Legislating for the skills shortage

At the end of June, the US House of Representatives approved an energy bill that contains provisions aimed at aiding the construction of coal-to-liquid (CTL) transportation fuel plants and supporting higher education mining and geology programmes. On June 29, the House approved the ‘Deep Ocean Energy Resources Act of 2006’ (H.R. 4761).

The bill establishes a grant programme to help cover costs associated with front-end engineering and design (FEED) work that is necessary to construct CTL facilities. “While CTL technology has been deployed in other countries for 50 years, oil price volatility has discouraged the construction of plants employing this technology in the US,” according to National Mining Association (NMA) President and CEO Kraig Naasz.

Naasz also noted that the bill’s education incentives will help address a “documented and troubling trend that has caused many of our nation’s learning institutions to eliminate or curtail their mining and geological engineering programmes.” He emphasized that such closures have become particularly troubling given the “dramatic increase in mineral production” that NMA members have been called upon to meet. “Today, fewer than 100 mining engineers graduate annually. To replace those reaching retirement we need to more than triple the number of graduates,” he said, adding that the bill will ensure that adequate funds are available to sustain mining and geological engineering programmes and to provide “critically important scholarship funds for students pursuing careers in these fields.”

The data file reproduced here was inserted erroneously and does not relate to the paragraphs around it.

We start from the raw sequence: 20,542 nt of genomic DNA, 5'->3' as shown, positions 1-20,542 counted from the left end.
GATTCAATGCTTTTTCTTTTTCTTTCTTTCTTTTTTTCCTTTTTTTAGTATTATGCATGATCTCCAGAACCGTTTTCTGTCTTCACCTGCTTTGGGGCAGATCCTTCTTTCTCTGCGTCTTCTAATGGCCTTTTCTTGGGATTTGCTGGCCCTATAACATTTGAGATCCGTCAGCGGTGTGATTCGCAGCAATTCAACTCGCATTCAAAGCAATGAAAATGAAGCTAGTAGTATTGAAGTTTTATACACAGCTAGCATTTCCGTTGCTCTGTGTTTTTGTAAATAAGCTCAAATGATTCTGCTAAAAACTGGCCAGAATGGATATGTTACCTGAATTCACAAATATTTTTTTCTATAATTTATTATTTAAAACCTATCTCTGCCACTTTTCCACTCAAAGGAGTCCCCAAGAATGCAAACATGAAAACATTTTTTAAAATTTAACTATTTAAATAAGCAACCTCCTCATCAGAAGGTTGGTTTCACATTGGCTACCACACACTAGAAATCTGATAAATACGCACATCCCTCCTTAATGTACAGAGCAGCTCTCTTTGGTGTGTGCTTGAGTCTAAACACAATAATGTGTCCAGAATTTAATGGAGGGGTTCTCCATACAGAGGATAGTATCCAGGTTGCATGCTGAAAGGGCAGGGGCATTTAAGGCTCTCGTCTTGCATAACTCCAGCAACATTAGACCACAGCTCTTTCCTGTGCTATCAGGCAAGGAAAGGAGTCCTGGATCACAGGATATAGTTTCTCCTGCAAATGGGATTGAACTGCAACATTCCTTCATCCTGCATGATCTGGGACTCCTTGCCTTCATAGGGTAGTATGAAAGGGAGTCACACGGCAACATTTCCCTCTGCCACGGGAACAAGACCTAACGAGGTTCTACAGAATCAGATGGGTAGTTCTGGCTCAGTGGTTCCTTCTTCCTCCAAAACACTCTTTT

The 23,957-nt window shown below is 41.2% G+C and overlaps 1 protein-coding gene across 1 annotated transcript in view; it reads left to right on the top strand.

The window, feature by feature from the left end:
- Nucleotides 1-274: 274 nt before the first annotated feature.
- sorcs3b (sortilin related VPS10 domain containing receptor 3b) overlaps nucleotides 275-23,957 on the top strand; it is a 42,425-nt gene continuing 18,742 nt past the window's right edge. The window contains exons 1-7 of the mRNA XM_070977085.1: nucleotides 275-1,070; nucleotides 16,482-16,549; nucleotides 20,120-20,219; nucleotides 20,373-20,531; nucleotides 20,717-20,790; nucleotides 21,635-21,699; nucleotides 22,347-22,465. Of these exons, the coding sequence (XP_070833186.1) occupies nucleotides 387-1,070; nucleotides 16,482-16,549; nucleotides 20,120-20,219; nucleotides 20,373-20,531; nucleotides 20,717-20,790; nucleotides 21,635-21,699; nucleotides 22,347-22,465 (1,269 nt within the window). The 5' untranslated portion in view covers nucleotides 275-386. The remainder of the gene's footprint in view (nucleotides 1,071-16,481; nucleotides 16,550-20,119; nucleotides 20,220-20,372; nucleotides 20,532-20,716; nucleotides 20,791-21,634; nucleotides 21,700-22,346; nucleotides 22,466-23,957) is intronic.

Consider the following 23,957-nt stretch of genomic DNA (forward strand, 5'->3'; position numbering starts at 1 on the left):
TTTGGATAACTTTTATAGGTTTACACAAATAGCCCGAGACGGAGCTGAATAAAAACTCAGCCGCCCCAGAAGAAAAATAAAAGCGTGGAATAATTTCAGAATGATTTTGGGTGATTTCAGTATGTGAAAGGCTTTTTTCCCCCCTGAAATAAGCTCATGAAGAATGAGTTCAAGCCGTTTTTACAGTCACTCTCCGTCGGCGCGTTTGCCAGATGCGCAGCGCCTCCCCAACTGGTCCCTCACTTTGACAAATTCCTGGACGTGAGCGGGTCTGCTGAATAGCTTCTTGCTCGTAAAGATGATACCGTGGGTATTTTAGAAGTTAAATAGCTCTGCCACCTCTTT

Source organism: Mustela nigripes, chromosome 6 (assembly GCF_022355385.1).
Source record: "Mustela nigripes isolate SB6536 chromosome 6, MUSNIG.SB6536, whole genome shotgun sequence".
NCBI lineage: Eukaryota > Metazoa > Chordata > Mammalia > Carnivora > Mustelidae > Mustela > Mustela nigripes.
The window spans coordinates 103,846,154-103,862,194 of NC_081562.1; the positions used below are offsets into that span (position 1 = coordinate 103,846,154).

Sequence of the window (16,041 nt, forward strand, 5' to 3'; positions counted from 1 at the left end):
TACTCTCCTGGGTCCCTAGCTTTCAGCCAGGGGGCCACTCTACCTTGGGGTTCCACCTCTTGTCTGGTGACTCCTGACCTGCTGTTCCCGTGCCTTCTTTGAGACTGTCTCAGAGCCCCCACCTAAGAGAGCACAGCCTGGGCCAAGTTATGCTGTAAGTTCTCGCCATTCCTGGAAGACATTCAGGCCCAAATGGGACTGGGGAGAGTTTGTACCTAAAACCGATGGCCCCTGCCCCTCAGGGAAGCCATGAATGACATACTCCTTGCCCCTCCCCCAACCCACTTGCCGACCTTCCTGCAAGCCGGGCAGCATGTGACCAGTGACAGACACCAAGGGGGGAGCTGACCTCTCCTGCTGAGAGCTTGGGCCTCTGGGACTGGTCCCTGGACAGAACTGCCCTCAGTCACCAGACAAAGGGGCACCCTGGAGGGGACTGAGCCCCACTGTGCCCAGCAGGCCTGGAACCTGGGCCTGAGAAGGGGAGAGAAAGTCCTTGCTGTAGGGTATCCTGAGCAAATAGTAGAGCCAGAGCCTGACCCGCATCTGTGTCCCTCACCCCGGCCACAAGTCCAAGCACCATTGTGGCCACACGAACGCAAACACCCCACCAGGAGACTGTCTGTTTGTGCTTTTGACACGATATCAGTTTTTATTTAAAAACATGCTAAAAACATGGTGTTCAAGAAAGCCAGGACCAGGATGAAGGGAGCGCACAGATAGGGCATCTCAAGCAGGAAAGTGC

The bill authorizes the use of funds from federal mineral receipts to support existing programmes at accredited petroleum and mining schools, applied geology and geophysics programmes, and to individuals pursuing degrees in a variety of mining and geology disciplines. The bill also includes a scholarship programme to help fund science and engineering disciplines needed to support the Department of the Interior.